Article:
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Conservative Writer Breaks Down GOP Divisions Over Health Care


The American Health Care Act, the Republican Party's proposal to repeal and replace Obamacare, has picked up a few nicknames lately from its own party, and they're not exactly flattering. Kentucky Senator Rand Paul has called it Obamacare Lite. Conservative radio host Mark Levin referred to it as rhino care, rhino as in Republican in name only. And one day after the AHCA was unveiled last week, Breitbart called it Obamacare 2.0. The leader behind that new health care bill, House Speaker Paul Ryan, has come under fire from Republicans, too.

Joining us now to talk about all this is Erick Erickson. He's a conservative writer and radio host. Welcome back to the program.

ERICK ERICKSON: Thanks for having me.

CORNISH: Now, we want to add your nickname to this list, which is swamp care.


CORNISH: What about the American Health Care Act - this proposal from the Republicans - is a problem for you?

ERICKSON: A lot of it. The problem is I think they started from the premise of we have to make sure the government insures as many people as possible instead of we have to make sure that we introduce enough competition to lower the cost of health care so Americans can afford it themselves. The result of which is their premises and pre-suppositions going into forming it were much more about government-provided coverage than about reducing costs for all Americans, which going into it was the chief complaint - that it was too expensive for people.

CORNISH: You know, when you look at the array of people who have come out against this bill, conservative commentators as well, what do you see the role of something like Breitbart news - right? - given that Breitbart's former executive chair Steve Bannon is now president Trump's chief strategist. That news site very much is running articles against the bill and against House Speaker Paul Ryan.

ERICKSON: I think they're trying to find their way like everyone else in the post-Trump world as to where do they find the balance between being a cheerleader for a president they clearly supported and not being a cheerleader of Republicans they've opposed for a very long time. And they're also in this weird position now where a lot of people who used to trust them don't and a lot of people who hadn't heard of them now do rely on them as a trusted news source and trying to chart that water now in the post-Trump era is a very difficult thing for everyone.

CORNISH: What does that mean for someone like House Speaker Ryan? I mean, we saw what happened to John Boehner - right? - when there is a constituency and then a news organization that can be a megaphone for that constituency.

ERICKSON: Well, I don't know necessarily that Paul Ryan is particularly fixated on Breitbart except to the extent of wondering whether or not it is a megaphone for Steve Bannon, which increasingly doesn't seem likely. I think the speaker has a problem internally in that his caucus is still as divided as it ever was. But I think both sides understand, unlike with the prior speaker, that he really is working to keep his promises to both sides, and he's not overextending himself for both sides - writing checks and making promises he can't keep.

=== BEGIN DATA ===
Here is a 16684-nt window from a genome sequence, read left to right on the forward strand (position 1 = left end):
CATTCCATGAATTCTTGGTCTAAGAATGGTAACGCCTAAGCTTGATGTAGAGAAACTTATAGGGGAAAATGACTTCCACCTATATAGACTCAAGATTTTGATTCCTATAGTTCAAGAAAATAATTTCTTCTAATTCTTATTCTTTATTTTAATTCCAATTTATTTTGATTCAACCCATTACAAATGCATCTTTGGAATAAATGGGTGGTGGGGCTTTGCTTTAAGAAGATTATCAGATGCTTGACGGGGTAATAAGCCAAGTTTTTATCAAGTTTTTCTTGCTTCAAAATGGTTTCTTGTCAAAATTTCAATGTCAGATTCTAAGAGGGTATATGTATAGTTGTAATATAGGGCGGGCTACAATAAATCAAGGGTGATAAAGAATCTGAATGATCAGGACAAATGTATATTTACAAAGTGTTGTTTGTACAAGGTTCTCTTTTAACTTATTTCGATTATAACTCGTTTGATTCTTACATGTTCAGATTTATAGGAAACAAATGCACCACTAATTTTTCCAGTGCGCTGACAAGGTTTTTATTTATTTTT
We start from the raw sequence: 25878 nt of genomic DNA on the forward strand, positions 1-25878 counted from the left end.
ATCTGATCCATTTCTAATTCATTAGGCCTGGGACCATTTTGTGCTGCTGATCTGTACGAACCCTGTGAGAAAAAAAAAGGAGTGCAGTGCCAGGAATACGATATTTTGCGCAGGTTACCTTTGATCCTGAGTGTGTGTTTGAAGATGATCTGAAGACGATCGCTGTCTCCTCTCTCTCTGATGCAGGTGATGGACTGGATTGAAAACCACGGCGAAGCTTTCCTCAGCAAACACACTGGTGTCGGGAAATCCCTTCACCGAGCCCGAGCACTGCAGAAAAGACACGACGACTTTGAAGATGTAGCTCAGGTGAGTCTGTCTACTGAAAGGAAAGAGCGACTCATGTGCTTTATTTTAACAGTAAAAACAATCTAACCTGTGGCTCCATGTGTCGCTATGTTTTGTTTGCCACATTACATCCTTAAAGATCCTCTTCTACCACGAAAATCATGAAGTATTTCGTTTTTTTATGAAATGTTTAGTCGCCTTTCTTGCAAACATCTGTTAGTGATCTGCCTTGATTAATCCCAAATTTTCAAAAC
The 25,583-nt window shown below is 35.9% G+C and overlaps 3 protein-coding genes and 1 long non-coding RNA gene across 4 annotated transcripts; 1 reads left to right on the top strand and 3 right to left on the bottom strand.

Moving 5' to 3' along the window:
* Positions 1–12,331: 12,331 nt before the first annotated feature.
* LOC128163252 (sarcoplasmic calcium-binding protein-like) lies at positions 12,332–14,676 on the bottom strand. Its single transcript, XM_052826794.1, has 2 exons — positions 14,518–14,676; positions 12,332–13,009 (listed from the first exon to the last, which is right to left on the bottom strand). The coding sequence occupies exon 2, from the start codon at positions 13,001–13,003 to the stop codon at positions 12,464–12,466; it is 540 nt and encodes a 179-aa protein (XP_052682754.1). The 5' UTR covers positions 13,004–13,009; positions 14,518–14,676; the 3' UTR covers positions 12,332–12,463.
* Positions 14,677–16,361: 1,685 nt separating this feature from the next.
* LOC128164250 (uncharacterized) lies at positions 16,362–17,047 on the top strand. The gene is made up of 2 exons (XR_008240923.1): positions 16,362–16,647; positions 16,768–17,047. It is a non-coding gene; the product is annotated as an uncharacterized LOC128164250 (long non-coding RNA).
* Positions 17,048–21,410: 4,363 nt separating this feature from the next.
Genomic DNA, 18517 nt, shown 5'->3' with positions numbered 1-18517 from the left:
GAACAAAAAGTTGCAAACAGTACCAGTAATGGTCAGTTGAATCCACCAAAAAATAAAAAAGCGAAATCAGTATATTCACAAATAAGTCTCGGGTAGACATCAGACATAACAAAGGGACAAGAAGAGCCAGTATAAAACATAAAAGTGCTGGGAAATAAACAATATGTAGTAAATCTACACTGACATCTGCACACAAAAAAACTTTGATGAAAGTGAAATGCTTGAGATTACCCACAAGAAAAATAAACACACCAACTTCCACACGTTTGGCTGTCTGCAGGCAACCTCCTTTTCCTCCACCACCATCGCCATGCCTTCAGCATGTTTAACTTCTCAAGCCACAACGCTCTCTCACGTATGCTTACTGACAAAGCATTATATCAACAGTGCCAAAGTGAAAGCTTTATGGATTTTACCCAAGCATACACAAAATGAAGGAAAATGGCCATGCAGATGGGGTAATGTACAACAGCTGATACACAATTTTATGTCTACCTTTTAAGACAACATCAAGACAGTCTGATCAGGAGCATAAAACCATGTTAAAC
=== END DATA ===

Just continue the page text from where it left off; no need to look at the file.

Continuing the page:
CORNISH: What do you see this battle over this particular bill as a kind of proxy for? Like, what are the competing, I guess, polls we're seeing come out of the conservative discussion about this?

ERICKSON: This is a proxy for the fight over conservatism versus nationalism within the Republican Party. Nationalism is a primary focus on what is good for the blood and soil Americans who are here existing now. Conservatism is more universal that we believe more limited government and promotion of individual liberty helps everyone regardless of where you come from as long as you're committed to the idea of America.

And Republicans are having this internal struggle with the election of Donald Trump who really isn't a conservative as to where to take the party. And you're seeing many Republicans try to help the president in his agenda in that direction. But conservatives are still saying, no, the party has underlying core principles that aren't tied to any one person.

CORNISH: You know, during the campaign you were someone who experienced some difficulty kind of within the conservative movement, right? And there was some splintering there as people try to figure out how or if they were going to embrace Donald Trump. Is it kind of crazy to you that this bill and this issue, which Republicans talked about for so long, is like uniting everyone again?

ERICKSON: It really is. And what's so interesting is it's uniting Republicans in Washington against their base yet again and the base against Washington. This seems almost like an episode of Maury Povich where we're waiting for the paternity test to see if Republicans really did support repeal since 2010. It turns out repeal really is their baby. They just haven't actually owned up to that fact yet.

CORNISH: That's Erick Erickson. He's the founder of the conservative website The Resurgent. Thanks so much.

ERICKSON: Thank you.